Date of Award


Document Type


Degree Name

Doctor of Philosophy (PhD)

Legacy Department

Materials Science and Engineering

Committee Member

Dr. Marek Urban, Committee Chair

Committee Member

Dr. Philip Brown

Committee Member

Dr. Douglas Hirt

Committee Member

Dr. Igor Luzinov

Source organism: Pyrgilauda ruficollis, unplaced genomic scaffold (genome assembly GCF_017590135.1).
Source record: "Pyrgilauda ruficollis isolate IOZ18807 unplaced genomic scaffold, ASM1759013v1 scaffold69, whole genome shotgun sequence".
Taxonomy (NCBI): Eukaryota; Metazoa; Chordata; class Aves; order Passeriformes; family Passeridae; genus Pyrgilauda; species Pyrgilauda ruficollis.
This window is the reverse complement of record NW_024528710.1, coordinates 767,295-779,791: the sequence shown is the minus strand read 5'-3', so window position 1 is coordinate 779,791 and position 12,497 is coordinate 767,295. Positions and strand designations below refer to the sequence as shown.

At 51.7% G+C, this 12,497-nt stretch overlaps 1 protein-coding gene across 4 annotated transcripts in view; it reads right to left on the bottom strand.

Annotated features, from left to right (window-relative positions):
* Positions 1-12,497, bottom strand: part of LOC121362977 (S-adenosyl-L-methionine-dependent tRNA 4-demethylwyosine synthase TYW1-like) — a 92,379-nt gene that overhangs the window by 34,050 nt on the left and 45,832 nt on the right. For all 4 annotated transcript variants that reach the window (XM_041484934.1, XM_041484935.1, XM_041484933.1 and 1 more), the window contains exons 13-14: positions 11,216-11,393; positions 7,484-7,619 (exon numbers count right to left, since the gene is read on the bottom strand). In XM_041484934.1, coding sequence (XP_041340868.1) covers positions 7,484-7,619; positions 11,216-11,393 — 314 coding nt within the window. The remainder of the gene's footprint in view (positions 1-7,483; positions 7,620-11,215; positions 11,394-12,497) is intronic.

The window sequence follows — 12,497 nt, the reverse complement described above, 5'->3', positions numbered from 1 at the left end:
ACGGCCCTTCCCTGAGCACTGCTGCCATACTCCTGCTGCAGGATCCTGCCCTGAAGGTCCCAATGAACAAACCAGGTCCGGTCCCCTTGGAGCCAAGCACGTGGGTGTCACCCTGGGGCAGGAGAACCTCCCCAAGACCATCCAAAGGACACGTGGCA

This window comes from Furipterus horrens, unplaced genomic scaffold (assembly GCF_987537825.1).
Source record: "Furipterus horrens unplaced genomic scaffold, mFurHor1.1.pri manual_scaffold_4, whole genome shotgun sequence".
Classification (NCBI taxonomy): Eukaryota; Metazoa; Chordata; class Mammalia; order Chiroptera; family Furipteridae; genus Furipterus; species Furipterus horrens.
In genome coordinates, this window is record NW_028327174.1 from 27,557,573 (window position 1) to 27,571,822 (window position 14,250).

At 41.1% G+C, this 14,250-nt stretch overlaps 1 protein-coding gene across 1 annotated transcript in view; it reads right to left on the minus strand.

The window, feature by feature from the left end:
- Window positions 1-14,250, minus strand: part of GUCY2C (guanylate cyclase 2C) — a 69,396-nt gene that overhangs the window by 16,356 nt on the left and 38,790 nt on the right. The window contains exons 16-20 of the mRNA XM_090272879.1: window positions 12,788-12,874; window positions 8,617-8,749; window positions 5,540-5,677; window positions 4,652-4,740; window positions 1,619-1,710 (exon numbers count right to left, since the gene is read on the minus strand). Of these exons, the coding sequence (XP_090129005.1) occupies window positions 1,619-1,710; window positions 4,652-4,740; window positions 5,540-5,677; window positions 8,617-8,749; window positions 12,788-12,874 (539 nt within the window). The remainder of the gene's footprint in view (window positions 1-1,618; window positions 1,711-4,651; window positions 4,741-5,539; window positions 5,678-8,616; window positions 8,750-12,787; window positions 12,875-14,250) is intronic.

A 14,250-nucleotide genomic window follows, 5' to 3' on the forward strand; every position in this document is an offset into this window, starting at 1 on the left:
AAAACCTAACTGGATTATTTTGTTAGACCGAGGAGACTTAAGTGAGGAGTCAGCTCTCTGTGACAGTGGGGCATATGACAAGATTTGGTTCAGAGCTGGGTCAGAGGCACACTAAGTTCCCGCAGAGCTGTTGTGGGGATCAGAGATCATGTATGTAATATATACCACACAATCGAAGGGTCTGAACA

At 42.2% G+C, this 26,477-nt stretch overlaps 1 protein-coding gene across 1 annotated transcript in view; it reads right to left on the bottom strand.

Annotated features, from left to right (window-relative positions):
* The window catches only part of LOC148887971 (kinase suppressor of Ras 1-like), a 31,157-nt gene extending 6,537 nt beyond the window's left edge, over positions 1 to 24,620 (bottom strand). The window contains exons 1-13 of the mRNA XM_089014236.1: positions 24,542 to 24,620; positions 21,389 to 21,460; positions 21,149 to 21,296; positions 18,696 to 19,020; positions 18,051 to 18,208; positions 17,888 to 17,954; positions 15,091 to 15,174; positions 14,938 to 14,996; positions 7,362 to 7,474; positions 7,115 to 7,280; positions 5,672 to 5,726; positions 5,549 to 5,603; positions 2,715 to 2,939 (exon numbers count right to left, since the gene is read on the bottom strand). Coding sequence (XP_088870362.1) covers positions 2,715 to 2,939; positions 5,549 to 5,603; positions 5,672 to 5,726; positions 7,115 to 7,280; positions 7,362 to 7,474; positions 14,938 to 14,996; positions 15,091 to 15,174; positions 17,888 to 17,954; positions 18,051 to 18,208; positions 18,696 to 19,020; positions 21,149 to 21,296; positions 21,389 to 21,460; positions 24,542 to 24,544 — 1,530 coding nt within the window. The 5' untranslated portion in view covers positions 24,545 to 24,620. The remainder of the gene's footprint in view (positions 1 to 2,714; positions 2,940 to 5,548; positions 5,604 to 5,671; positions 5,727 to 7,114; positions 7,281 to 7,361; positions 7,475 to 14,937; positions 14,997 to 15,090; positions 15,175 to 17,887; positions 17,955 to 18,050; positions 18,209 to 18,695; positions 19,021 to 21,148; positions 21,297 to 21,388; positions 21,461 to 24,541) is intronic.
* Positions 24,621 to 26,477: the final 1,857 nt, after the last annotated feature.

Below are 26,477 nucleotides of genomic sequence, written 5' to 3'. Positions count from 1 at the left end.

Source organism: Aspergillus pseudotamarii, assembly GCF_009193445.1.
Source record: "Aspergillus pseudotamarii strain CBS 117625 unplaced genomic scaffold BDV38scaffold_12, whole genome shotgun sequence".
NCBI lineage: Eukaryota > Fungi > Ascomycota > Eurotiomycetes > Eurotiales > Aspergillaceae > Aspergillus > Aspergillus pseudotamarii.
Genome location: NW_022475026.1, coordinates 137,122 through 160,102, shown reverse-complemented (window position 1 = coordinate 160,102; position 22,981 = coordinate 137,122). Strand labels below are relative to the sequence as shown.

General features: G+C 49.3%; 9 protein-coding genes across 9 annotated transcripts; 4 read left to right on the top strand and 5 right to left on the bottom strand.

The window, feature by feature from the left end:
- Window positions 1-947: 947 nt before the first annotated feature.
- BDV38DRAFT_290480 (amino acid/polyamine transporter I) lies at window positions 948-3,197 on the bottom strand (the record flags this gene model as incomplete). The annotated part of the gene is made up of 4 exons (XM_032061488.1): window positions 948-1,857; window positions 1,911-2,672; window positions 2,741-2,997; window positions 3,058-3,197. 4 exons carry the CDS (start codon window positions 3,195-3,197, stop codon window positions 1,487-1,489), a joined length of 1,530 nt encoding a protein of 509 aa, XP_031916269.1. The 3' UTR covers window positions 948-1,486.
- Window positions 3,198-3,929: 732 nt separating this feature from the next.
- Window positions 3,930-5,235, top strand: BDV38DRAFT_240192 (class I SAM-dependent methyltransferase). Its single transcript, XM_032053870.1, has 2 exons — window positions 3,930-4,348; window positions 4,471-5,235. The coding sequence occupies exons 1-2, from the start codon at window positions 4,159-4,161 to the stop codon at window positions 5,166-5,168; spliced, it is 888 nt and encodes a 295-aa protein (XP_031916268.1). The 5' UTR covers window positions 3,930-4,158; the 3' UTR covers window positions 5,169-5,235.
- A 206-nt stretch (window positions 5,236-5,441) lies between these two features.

Self-healing synthetic materials emerged a couple of decades ago and continue to attract scientific community driven by the opportunity to develop life-like materials and sustainable technology. Inspired by living organisms which utilize metabolic processes to achieve adaptive, reproductive, and self-healing functions, self-healing synthetic materials require dynamic and precise control of sequential chemical and physical events similar to biological systems. The study presented in this dissertation is inspired by the role of carbohydrates in biological systems as energy storage molecules and structural components. The objective is to obtain self-healing by incorporating carbohydrate molecules into crosslinked polyurethane networks with sophisticated network design, and study the self-healing mechanisms from both chemical and physical perspective. Two self-healing systems were developed containing carbohydrate molecules, such as methyl-α-D-glucopyranoside (MGP), that are crosslinked into polyurethane (PUR) networks. When network formation is catalyzed by dibutyltin dilaurate (DBTDL), these materials are capable of self-repairing in air by reacting with atmospheric amounts of CO2 and H2O, thus resembling plant’s behavior of carbon fixation during photosynthesis cycle. However, when organotin catalyst was replaced by zinc acetate (Zn(OAc)2), similar network composed MGP and PUR exhibited completely different self-healing behavior and chemical re-bonding mechanism. Self-healing proceeds at elevated temperatures, is independent of CO2 or H2O, and is attributed to reaction of damage-induced amines to reform covalent linkages. As stated earlier, self-healing synthetic materials require dynamic and precise control of sequential chemical and physical events. Therefore, the physical driving force for self-healing was also explored by mechanical analysis and thermodynamic studies. A three-step process is proposed which can lead to self-healing of polymers: 1) shape memory effect induced damage closure, which generates interfacial contacts; 2) chain rearrangements within the interface along with 3) subsequent covalent bond reformations lead to recovery of mechanical strength. Using the three-step self-healing concept as a platform, a multi-functional material encoded with color change, shape memory, and self-healing attributes in one is designed and synthesized. Phase-separated morphologies are achieved by a chemical makeup and directional drawing that lead to fibrous morphologies of polycaprolactone and polyurethane. The built-in heterogeneity and interphase structure are critical in achieving enhanced shape memory and self-healing attributes.



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